The Urgency of Expanding Pre-Exposure Prophylaxis (PrEP) for Global HIV Reduction

Douglas A. Feldman*

The Urgency of Expanding Pre-Exposure Prophylaxis (PrEP) for Global HIV Reduction.

Globally, an estimated 76.1 million persons have become infected with HIV since the start of the epidemic, with 35
million having died from AIDS-related illnesses.

In spite of 19.1 billion dollars spent annually in low- and middle-income countries, with most of those funds going toward the provision of antiretroviral medications, only 56.9  percent of all HIV-infected persons are receiving these medications. MSM refers to same-sex sexual behavior, and include gay-identified, bisexual-identified, and straight-identified men who engage in sex with other men.

MSM, for example, who use condoms every time, or are in a mutually exclusive relationship based on trust and fidelity, or do not have anal sex, or do not have sex at all, are not at high risk for HIV infection. IDUs who never share needles with others and routinely engage in safer sex are also not at high risk.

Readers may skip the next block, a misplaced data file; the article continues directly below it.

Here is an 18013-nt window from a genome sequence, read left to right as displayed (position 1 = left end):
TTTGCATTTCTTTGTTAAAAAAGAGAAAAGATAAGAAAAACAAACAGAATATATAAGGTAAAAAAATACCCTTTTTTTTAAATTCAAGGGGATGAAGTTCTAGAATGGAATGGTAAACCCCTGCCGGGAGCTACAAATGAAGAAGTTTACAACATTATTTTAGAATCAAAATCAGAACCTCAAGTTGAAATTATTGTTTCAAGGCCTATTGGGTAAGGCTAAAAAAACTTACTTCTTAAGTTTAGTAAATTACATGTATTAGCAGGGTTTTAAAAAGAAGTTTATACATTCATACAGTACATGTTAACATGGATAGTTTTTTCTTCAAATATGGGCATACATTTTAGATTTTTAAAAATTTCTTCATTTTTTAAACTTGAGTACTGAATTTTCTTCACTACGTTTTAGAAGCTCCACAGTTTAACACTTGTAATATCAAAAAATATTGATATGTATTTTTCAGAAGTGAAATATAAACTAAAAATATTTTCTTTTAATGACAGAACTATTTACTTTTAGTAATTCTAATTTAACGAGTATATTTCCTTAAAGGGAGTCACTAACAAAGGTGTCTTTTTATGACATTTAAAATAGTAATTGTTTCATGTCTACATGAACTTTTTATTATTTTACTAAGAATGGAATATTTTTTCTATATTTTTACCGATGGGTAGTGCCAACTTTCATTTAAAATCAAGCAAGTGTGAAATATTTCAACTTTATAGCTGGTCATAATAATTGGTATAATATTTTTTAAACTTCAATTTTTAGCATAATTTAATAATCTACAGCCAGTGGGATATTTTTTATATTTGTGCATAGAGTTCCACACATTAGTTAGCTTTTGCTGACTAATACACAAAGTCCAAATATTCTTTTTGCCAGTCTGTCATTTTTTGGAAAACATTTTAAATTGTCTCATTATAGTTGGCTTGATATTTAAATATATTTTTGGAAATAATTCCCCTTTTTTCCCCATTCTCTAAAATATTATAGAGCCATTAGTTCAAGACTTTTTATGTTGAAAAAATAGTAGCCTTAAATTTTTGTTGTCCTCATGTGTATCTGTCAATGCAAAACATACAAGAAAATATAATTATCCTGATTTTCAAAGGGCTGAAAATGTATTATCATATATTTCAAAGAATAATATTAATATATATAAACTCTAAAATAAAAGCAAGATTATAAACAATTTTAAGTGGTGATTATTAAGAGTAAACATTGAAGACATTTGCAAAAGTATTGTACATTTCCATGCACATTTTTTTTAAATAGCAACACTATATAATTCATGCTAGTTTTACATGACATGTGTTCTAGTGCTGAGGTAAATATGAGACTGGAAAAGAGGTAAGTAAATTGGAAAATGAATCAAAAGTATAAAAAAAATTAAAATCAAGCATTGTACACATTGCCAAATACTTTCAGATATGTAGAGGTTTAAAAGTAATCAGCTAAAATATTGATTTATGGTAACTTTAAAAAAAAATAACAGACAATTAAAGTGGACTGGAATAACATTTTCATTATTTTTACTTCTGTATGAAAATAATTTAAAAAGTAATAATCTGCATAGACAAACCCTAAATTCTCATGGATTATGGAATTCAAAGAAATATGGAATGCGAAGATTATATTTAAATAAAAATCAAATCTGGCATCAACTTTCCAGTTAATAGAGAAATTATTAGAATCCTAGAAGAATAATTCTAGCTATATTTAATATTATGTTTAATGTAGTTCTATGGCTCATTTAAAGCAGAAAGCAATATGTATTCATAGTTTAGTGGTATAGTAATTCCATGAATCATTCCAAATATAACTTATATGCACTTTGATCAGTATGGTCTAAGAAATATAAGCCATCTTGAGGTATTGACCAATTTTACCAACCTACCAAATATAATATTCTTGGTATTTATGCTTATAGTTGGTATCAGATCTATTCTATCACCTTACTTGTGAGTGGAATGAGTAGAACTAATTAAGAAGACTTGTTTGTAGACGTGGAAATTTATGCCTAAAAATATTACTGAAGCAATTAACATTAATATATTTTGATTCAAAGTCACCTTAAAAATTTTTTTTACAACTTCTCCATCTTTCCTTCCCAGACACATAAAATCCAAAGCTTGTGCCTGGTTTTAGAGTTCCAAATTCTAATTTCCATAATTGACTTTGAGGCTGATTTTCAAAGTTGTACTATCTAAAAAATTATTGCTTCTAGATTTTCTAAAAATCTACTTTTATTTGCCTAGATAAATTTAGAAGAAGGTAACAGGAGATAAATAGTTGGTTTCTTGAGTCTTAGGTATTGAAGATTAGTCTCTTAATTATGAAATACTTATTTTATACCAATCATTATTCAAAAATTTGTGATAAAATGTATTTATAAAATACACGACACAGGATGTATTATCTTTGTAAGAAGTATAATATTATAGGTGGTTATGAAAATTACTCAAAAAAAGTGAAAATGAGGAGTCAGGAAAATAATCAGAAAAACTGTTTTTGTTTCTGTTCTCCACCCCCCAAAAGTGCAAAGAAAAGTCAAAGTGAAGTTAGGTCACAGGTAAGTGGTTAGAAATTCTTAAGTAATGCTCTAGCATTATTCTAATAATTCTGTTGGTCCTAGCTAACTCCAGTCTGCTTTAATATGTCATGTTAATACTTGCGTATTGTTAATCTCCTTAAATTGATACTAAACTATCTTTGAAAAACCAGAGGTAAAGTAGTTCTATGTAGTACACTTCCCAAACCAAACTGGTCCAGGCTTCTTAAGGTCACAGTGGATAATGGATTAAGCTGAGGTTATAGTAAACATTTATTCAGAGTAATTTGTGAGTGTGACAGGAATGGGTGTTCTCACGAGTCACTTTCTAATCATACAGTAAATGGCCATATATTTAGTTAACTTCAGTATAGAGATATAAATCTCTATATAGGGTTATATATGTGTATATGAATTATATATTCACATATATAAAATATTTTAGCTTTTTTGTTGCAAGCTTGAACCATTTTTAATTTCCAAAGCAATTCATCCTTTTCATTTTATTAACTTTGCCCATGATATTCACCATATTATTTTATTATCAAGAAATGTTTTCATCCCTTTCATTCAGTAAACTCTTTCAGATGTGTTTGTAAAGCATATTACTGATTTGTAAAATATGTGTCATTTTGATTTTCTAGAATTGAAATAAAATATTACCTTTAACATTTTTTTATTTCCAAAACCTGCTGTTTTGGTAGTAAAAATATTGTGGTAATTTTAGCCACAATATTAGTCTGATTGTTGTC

In fact, that day has actually come. Today, and since 2012, there is such a pill, and most persons globally, including many health professionals, still do not know about it. While newer versions are currently in development, the most commercially available version is Truvada, generically referred to as pre-exposure prophylaxis, which is a combination antiretroviral drug. However, it is clear that getting millions of Africans and others to use PrEP on a daily basis will be costly and require new allocated funds.

Lymphadenopathy, for example, which does sometimes occur when used as a treatment for HIV positive persons, has not been observed among PrEP users. PEPFAR recognizes the need to rapidly scale-up the availability and acceptance of PrEP in Africa and elsewhere.

Anthropol Open J. 2018; 3(1): e1-e3. doi: 10.17140/ANTPOJ-3-e004